Fake Drugs Have Real Consequences for Patients
Black market medicine is terrible for patients all over the world, including Americans. At best, counterfeit and substandard medicine may not adequately treat a patient's illness. At worst, counterfeit medicines may cause poisoning or death.
Each of the following stories mentions people who have been sickened or died after being treated with fake medicine. Every day, American patients are harmed when they break the closed U.S. drug supply.
In a brutal month spanning March 23 to April 23, 2016, fourteen people in the Sacramento area died of suspected drug overdoses, and 38 others were poisoned. At the beginning authorities had no idea why there was a sudden spike in overdose deaths and suspected “contaminated drugs.” They would not know until the month was out and the recovered pills had been analyzed that these deaths were caused by counterfeit pills made with deadly fentanyl. One of those who was lost was a 28-year-old father of three, Jerome Butler.
Carrie Luther, who lost her son to counterfeit Xanax made with fentanyl three years ago, travelled to Tennessee with Partnership for Safe Medicines Executive Director Shabbir Safdar to share her story with the Healthy Tennessee Opioid Summit.
The U.S. Department of Justice indicted three men in Utah for the death of Jaydon Rogers earlier this year. Adam Patrick Hemmelgarn, Tyler Jabbar Perry, and Christian Scott Jimerson allegedly sold the counterfeit fentanyl pill to Rogers who was found unresponsive and died two days later at the hospital…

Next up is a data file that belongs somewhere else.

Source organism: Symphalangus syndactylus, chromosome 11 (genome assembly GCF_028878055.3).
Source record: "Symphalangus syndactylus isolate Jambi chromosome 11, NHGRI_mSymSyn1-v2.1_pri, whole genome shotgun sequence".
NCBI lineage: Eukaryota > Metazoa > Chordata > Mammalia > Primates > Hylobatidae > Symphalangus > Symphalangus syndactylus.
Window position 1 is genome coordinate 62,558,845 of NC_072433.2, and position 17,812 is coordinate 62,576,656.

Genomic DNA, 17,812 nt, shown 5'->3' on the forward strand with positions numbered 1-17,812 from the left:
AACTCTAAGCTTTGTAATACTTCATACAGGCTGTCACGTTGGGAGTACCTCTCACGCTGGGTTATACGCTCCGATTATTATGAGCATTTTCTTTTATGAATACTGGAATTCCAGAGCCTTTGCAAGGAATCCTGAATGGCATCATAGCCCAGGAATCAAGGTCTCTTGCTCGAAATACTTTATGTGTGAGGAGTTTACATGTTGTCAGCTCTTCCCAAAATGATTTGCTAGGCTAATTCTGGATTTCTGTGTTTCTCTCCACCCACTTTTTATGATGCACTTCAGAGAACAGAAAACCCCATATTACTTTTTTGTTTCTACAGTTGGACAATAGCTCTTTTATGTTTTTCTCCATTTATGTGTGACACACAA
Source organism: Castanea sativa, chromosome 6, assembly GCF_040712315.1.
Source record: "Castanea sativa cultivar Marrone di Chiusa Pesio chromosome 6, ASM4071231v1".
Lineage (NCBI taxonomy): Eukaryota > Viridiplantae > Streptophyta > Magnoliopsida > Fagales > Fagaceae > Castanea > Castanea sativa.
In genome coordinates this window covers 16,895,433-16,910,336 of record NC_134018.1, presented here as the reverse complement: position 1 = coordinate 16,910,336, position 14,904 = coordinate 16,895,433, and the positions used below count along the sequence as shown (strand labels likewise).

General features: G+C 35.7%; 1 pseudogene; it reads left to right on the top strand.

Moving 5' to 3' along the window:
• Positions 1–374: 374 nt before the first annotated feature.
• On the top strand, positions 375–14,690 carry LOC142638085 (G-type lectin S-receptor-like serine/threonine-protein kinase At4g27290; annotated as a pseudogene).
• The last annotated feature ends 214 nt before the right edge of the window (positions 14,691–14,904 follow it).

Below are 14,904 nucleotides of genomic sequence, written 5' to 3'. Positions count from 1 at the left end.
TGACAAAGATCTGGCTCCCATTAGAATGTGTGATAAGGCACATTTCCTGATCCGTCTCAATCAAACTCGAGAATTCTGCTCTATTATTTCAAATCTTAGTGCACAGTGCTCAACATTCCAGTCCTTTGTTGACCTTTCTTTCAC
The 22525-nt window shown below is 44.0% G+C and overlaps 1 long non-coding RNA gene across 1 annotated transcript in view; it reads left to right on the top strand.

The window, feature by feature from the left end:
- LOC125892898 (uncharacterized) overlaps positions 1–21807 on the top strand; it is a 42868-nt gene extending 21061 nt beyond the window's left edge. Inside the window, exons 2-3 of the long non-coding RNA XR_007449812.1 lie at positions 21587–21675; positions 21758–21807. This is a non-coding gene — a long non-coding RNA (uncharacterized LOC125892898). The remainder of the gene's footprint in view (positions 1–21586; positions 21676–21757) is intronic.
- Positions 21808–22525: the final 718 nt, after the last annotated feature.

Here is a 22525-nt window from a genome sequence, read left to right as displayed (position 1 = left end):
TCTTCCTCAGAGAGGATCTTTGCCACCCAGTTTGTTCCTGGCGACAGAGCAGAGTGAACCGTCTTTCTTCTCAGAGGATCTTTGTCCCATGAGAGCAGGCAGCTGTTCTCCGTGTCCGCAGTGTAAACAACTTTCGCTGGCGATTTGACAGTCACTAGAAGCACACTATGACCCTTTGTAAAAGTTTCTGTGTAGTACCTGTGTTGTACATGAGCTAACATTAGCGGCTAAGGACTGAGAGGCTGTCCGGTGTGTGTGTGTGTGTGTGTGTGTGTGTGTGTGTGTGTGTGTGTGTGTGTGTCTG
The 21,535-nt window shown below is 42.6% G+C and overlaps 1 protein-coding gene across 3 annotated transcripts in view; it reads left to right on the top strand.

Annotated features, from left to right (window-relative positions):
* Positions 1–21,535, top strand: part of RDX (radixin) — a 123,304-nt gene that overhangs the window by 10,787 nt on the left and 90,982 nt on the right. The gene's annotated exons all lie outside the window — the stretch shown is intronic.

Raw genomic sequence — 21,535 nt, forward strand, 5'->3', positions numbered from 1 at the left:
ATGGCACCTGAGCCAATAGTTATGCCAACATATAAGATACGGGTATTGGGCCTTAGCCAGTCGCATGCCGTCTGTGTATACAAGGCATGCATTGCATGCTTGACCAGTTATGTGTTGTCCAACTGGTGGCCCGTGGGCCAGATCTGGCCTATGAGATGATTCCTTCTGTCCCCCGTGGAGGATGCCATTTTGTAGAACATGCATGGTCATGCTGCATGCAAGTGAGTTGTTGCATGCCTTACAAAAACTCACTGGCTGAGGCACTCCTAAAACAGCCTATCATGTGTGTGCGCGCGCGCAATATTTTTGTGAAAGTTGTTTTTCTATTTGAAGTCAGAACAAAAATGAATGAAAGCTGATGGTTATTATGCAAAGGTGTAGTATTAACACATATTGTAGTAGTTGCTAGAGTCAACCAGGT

A Petaluma woman sits in jail awaiting sentencing after pleading guilty to felony child-endangerment in the April death of her 16-year-old son. The teenager died as the result of ingesting a counterfeit Xanax pill containing fentanyl. His mother is facing up to 12 years in prison when sentenced. Her co-defendant in the case has been arraigned but has yet to face trial.
The U.S. DOJ indicted Christopher Huggett of Grand Junction, Colorado on one count of distributing fentanyl that resulted in death and one count of distributing fentanyl that resulted in serious bodily harm. Huggett allegedly sold counterfeit pain pills made with fentanyl. Emergency medical services were not able to revive Jonathan Ellington of Carbondale. The second victim is lucky to be alive…
The evening of November 29, 2016, Atlanta-area realtor Jennifer Bryant Hodge came home to find her 23-year-old son Robbie collapsed in the bathroom. EMTs rushed Robbie to the hospital, where he was declared brain dead. Hodge would learn that her son had taken a counterfeit Xanax that contained a fatal dose of benzodiazepines.
Partnership for Safe Medicines Announces Creation of Fentanyl Council to Spotlight Impact on U.S. Law Enforcement, Explore Proliferation of Pill Presses
Maggie Crowley managed an Outback in Royal Palm Beach, Florida until September 1, 2016, when she was killed by a counterfeit painkiller she got from a coworker. Almost two years later, her close-knit family is still reeling from the loss.
In this editorial, which appeared in the Austin American-Statesman on April 27, 2018, Georgia resident Lisa Hicks warns readers about the counterfeit prescription pills that killed her son in 2015:
“One needn’t be an addict to die from an overdose..Joe had a solid job and was studying for a degree in exercise science…One day, he pulled a muscle at the gym. He was in serious pain, so he bought what he thought were prescription painkillers from a friend. Those pills turned out to be counterfeit. And they contained a deadly amount of fentanyl. The next day, my son was gone.”
A new report released April 10, 2018 by The Partnership for Safe Medicines (PSM) illustrates the growing deadly toll that illegally-imported fentanyl is having on communities throughout the U.S. PSM’s analysis confirms reports of counterfeit medicines made with fentanyl in 43 states, with fentanyl-related deaths confirmed in 22 states. The updated findings follow a report released by PSM last September that found a presence of counterfeit fentanyl in 40 states and related deaths in 16 states.